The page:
Dill was held in high estimation by Dioscorides, who recommended it for augmenting  the milk of nursing mothers and also for appeasing windy colic. he also mentions an oil prepared from the flowers as efficacious in cutting short the cold of intermittent fevers, and for easing the pain of sciatica and rheumatism. It was also reputed to be hypnotic and anodyne, an opinion, in which Geoffroy appears to agree with, who observed that in this respect it resembles Saffron, Nutmeg and other oily aromatics.

Forestus, highly recommended its effects in hicupping and vomiting and advised the external application of the bruised herb in the form of a cataplasm.. During the 1800's the seeds were most frequently employed in medicinal preparations, they were considered to be  stimulant and carmative, and were used chiefly in dyspepsia, flatulent colic and hiccough, particularly in infants.. Of the powdered seeds from twenty to thirty grains were considered to be the dose required. of the essential oil, 4-5 drops on sugar was given in flatulence and hiccups.

DILL WATER--- An old recipe for dill water was written as follows ----

Take dill seeds bruised-one pound.

Pour on them such quantity  of water, that after distillation, enough may remain to prevent empyrema. 

From one to two ounces may be given to an adult. In flatulence  and hiccup, to which infants are subject, a desert spoonful occasionally proves beneficial. It is also a useful way of attaining salts and magnesia. 

Dill flowers

Courtesy of Llez, Creative Commons Attribution Share Alike 3.0 unported license

Modern day uses of dill

Dill is an introduction to England and is only found in the wild  as a scattered casual which have spread from bird seed and grain. It is an annual plant that is similar to the perennial fennel reaching up to a meter tall. It flowers, July and August. 

The active ingredients are essential oils courmarin derivatives and fatty oil. 

Oil from the seeds are a constituent of gripe water.  Dill is also used as a culinary herb for salads, stews and pickles.

A simple home made recipe for digestive problems and loss of appetite was to put one teaspoonful of crushed fruits in 250ml of boiling water. It was left for ten minutes. Two cups were drank daily.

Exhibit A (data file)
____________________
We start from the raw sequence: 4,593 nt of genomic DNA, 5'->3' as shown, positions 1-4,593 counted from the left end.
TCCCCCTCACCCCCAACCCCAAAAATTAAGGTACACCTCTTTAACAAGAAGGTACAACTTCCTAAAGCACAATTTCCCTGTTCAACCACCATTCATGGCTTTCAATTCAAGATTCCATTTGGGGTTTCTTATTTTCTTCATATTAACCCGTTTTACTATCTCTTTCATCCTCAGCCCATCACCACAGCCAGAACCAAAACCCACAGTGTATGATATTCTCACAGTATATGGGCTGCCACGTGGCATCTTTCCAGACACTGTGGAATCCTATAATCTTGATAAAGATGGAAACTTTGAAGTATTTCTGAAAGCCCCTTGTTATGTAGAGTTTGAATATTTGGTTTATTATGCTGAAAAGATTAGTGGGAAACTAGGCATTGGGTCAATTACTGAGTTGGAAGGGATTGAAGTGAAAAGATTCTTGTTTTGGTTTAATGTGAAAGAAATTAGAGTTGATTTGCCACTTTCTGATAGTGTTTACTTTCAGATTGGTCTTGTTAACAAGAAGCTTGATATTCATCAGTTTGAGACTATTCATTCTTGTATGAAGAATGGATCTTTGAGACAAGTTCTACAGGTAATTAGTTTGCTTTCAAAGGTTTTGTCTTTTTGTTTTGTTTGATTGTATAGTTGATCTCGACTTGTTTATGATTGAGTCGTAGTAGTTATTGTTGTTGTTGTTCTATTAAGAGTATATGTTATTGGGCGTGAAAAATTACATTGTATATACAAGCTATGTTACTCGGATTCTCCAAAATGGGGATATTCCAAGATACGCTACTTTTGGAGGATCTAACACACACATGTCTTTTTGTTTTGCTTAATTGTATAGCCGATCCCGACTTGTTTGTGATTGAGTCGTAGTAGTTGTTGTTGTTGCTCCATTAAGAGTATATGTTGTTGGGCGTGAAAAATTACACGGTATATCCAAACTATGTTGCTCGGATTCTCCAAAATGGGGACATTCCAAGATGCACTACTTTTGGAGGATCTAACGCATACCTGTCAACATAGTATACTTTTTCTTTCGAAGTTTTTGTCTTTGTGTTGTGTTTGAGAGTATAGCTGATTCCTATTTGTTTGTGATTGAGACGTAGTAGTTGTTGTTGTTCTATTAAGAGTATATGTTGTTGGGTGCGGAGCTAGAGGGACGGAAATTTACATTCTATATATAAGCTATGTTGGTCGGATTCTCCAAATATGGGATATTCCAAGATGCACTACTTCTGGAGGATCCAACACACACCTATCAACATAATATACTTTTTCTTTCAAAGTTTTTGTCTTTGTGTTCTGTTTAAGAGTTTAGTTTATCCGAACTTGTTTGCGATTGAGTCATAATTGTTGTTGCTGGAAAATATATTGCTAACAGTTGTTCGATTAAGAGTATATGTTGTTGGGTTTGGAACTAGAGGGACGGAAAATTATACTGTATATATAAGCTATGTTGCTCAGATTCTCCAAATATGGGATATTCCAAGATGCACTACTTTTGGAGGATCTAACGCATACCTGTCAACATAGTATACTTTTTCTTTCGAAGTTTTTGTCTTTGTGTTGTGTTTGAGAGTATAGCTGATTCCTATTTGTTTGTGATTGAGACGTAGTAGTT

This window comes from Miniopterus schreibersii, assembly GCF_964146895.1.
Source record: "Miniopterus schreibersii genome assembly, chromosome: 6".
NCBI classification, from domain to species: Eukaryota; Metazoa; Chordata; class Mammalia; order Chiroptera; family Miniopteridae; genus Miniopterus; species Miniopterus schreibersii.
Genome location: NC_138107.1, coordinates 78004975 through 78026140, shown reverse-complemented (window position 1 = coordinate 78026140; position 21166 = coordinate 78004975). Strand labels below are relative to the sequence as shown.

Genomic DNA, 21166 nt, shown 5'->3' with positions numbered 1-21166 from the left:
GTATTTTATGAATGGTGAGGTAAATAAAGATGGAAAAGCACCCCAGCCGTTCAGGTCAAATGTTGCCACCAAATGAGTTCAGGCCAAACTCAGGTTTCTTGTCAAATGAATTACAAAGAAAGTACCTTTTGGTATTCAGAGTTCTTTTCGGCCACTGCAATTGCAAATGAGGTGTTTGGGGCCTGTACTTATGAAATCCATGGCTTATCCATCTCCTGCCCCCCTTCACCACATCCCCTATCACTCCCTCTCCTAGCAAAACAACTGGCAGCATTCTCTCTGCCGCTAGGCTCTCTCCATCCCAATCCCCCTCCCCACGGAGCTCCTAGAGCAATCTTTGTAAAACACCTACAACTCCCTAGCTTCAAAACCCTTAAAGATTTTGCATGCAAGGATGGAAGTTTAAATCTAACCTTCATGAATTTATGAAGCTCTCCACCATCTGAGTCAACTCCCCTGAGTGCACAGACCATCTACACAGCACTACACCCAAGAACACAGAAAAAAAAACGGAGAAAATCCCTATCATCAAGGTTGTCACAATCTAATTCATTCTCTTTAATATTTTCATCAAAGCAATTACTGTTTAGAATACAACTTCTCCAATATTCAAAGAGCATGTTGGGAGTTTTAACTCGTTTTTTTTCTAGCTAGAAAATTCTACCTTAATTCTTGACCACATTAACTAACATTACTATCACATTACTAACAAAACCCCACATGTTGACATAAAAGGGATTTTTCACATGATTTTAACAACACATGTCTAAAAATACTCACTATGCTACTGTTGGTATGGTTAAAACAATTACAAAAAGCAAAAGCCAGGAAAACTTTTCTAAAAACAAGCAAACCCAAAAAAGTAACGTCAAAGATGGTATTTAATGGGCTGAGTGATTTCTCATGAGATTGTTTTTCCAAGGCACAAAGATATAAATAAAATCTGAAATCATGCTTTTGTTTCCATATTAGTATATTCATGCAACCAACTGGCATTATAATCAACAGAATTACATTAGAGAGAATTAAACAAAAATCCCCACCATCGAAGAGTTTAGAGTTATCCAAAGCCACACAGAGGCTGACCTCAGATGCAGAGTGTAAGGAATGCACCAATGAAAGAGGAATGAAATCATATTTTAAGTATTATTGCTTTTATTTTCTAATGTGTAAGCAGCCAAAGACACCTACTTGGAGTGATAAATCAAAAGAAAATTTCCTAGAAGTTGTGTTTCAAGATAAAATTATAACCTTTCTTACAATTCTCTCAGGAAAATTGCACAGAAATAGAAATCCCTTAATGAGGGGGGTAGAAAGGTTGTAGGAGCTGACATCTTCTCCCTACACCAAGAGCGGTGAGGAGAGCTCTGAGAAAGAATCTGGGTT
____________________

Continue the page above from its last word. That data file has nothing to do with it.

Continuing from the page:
Dill is an antispasmodic and a calmative. And is used against upset stomachs, hiccups and insomnia and by nursing mothers to promote the flow of milk, and as an appetite stimulant. it is as already mentioned a constituent of gripe water and other children's medicines because of it s ability  to ease flatulence and colic.

The difference between the dill foliage and dill seeds lies within the pungency. There are occasions when the seeds are better because of their sharper flavour. It is used as a flavouring for soups, lamb stews and grilled or boiled meats.  It can also add spiciness to rice dishes.

Dill leaf can be added to many dishes because it enhances rather than dominates the flavour of food. When used in cooked dishes only add the dill towards the end of the cooking process.

Associated pages. Click on the relevant content banner on the right hand side of this page.

Hogweed.

Angelica.

Fennel 

Gout weed / ground Elder.

Cow parsley.

Giant hogweed.

Shepherd's needle.

Poisonous plants 2.

Poisonous plants -3

Plants basic biology 1,2,3,4 

All other plants and trees that feature on this site can be viewed by clicking on the relevant content banners on the right hand side of this page. {they are all grouped together} 

 Flora via Links banner. Click on the links banner at the top of this page. Scroll down to relevant box Click. This is a direct link to the article{s}. Includes the series Past and Present Medicinal Uses.

Flora via your search bar. Click on the relevant content banner above. Scroll down to the article you wish to view. Type into your search bar the shortened address given. This is a direct link to the article{s}.

 

                                                     Thank you for visiting.